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Marriott’s ‘Anything Goes’ is a lovely Spring awakening

Too often, it takes avant garde to get critics to notice. That’s why doesn’t publish critics, only reviewers.

So when word comes down from the Tribune Tower (unless Chris Jones surprises his readers with a fresh approach of his own) that Marriott Theatre’s Spring musical, Anything Goes, lacks a certain maiden voyage-ness, no one should be surprised.

All that means is that musical theatre patrons lucky enough to have made it to New York to take in the 2011 Tony-winning version of Cole Porter’s masterful musical comedy starring Broadway luminaries Sutton Foster, Joel Grey and Laura Osnes can feel self-satisfied enough to sit this one out.

The other 99% should buy a ticket and enjoy.

Because the Marc Robin-directed version of the 2011 revival, loaded with Chicagoland stage stars, is silly fun with an Americana songbook that catapults its audience members into this long-awaited Spring.

Porter’s musical farce set on board an ocean liner first appeared on Broadway in 1934 starring Ethel Merman as fictional song-and-dance star Reno Sweeney. Its 1988 and 2011 productions each won Tonys for Best Musical Revival. The simple, slapstick romance is really a vehicle for Porter’s songs, which have become among patrons’ most beloved.

Ryan T. Nelson’s musical direction and Patti Garwood’s Marriott orchestra lead this terrific cast through “You’re the Top;” “Friendship;” “It’s De-lovely;” “Blow, Gabriel, Blow;” “I Get a Kick Out of You;”“Easy to Love;” “All Through the Night;” the title song, “Anything Goes;” and more.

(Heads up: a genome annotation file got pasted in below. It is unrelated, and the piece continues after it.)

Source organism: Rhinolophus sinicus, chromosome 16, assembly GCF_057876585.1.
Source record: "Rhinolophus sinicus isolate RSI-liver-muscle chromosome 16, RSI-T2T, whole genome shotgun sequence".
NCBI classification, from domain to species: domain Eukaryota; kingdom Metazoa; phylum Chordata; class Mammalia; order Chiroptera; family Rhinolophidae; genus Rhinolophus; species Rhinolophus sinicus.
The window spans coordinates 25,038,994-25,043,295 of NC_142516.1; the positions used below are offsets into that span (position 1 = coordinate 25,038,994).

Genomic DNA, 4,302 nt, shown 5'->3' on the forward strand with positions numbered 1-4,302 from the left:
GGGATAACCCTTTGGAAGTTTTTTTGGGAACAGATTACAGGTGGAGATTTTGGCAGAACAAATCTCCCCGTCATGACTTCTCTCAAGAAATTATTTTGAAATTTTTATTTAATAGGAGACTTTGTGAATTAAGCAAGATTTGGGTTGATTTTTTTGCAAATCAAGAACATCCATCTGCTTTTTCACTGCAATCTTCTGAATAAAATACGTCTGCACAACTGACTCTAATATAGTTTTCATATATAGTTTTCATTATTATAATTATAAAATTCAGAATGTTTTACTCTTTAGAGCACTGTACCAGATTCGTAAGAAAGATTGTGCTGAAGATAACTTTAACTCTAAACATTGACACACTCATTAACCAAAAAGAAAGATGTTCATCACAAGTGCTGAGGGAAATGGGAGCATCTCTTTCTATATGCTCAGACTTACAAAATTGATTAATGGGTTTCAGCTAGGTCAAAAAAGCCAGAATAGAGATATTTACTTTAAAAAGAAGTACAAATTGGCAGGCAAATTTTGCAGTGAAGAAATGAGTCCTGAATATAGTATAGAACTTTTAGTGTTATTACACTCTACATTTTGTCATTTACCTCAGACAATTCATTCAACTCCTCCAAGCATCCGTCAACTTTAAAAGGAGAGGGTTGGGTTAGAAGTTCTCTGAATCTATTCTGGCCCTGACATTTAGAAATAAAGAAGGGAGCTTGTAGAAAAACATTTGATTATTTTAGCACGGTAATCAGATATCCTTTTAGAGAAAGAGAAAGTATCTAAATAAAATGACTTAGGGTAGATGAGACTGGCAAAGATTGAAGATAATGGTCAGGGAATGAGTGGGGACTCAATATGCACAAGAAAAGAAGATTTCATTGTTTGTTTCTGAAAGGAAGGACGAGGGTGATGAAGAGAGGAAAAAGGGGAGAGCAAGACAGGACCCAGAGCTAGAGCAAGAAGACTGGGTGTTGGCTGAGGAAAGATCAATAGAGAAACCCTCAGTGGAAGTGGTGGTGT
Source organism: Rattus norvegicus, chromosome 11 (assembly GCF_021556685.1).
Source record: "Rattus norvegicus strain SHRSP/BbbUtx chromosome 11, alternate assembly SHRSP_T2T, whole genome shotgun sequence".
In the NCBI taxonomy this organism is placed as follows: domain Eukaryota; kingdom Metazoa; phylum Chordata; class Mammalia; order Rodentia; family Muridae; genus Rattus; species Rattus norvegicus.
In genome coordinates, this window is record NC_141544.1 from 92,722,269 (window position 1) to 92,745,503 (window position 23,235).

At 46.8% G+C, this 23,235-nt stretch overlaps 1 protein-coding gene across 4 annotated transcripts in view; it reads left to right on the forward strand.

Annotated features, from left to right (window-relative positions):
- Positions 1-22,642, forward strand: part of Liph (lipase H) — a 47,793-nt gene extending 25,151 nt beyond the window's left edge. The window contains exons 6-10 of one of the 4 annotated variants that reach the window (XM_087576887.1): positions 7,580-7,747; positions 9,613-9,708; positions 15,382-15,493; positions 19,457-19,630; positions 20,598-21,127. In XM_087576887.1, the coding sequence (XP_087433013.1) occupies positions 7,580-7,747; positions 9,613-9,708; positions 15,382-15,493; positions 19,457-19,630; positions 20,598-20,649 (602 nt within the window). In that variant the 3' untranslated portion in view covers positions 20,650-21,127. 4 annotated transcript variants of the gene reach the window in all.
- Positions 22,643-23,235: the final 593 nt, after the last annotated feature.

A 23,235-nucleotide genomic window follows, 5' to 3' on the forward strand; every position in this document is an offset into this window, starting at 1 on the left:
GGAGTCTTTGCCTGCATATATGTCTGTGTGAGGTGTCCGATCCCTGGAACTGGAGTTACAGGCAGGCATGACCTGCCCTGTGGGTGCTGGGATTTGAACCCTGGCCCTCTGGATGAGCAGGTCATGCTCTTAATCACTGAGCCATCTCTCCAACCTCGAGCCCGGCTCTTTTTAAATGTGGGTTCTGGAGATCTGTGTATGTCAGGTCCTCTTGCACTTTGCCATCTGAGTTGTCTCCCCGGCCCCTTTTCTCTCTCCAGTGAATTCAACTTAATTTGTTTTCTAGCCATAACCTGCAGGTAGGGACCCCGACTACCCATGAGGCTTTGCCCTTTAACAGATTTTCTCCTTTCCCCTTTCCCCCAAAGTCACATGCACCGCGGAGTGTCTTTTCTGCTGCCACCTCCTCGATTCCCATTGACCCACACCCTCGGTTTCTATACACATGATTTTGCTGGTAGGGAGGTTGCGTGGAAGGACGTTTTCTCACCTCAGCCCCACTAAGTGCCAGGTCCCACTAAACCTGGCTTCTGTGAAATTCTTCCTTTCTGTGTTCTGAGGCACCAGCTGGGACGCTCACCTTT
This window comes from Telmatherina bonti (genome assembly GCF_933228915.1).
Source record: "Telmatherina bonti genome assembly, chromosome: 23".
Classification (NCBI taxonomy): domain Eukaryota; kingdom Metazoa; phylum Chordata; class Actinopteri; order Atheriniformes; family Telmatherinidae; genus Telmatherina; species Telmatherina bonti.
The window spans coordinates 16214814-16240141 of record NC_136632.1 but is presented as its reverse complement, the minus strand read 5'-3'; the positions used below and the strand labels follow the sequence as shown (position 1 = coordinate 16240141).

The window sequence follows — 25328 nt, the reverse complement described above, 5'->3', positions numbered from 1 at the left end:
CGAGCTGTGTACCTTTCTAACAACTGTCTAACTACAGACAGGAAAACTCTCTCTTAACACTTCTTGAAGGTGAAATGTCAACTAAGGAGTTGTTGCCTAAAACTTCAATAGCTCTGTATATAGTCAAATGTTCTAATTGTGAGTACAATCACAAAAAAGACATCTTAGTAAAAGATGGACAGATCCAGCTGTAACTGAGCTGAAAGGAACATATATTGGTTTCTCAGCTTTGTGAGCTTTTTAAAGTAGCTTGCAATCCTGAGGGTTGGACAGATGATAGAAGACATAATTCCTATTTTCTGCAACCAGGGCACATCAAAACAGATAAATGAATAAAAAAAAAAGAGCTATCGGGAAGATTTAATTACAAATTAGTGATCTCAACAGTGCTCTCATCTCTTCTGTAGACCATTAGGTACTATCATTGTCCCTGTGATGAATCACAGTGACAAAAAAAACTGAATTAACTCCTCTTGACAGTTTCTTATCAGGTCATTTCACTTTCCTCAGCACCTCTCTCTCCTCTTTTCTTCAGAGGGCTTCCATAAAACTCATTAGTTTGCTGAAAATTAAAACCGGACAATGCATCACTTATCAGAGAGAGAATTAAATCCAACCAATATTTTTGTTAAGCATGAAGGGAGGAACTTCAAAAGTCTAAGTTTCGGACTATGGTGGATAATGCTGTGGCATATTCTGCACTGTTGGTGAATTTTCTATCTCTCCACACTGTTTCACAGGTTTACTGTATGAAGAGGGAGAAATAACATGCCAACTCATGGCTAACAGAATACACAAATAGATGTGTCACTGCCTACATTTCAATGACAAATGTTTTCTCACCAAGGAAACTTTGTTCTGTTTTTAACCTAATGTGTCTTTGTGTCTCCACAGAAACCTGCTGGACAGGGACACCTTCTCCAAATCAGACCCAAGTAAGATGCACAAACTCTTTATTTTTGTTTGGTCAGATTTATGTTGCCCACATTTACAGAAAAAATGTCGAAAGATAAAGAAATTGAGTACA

Robin’s Reno, the gorgeous Stephanie Binetti, hit her stride opening night in the midst of “Friendship” and never looked back. Joined by handsome leading man Jameson Cooper as Billy Crocker, the love interest of several, the two step into Marriott’s spotlight with strength and grace.

De Lovely Summer Naomi Smart is perhaps the perfect society debutante, Hope Harcourt, and comic partnerPatrick Lane as her English fiance, Lord Evelyn Oakleigh, is superb, particularly in his solo performance of “The Gypsy in Me.” Alexandra E. Palkovic is wonderful as the dumb blond Erma; her “Buddy, Beware” is a showstopper.

But it’s the work of two well-known comic actors that might most be remembered in this production. Chicagoland veteran and favorite Ross Lehman is absolutely hysterical as buffoon gangster Moonface Martin. His “Friendship” duet with Binetti is a 2015 area stage highlight. And everyone’s favorite wizard, Gene Weygandt, who obviously enjoyed his recent Marriott run in La Cage aux Folles so much he decided to stick around, truly delights as the drunken (though not overplayed) robber baron Elisha Whitney.

Terrific dance, the great separator between professional and amateur productions, is present throughout thisAnything Goes. Cooper and Smart’s “It’s De-lovely” is truly elegant; Binetti and Lehman’s “Friendship” is pure joy; and the cast renditions of “Anything Goes,” “Blow, Gabriel, Blow” and the finale are breathtaking.

To one observer, the too-often moved second deck set and narrow staircase allowing entrances and exits from above is confining and, therefore, limiting. But Nancy Missimi‘s costumes are their typically gorgeous selves. And Jesse Klug‘s fine lighting expertise is on display here again.

So leave the critics behind and step on board this delightful journey of young love, harmless gangsters, magnificent music and more than a few laughs. Let Cole Porter, Marc Robin and Marriott Theatre’s Anything Goes be the Spring awakening for 99% of Chicagoland’s musical theatre patrons.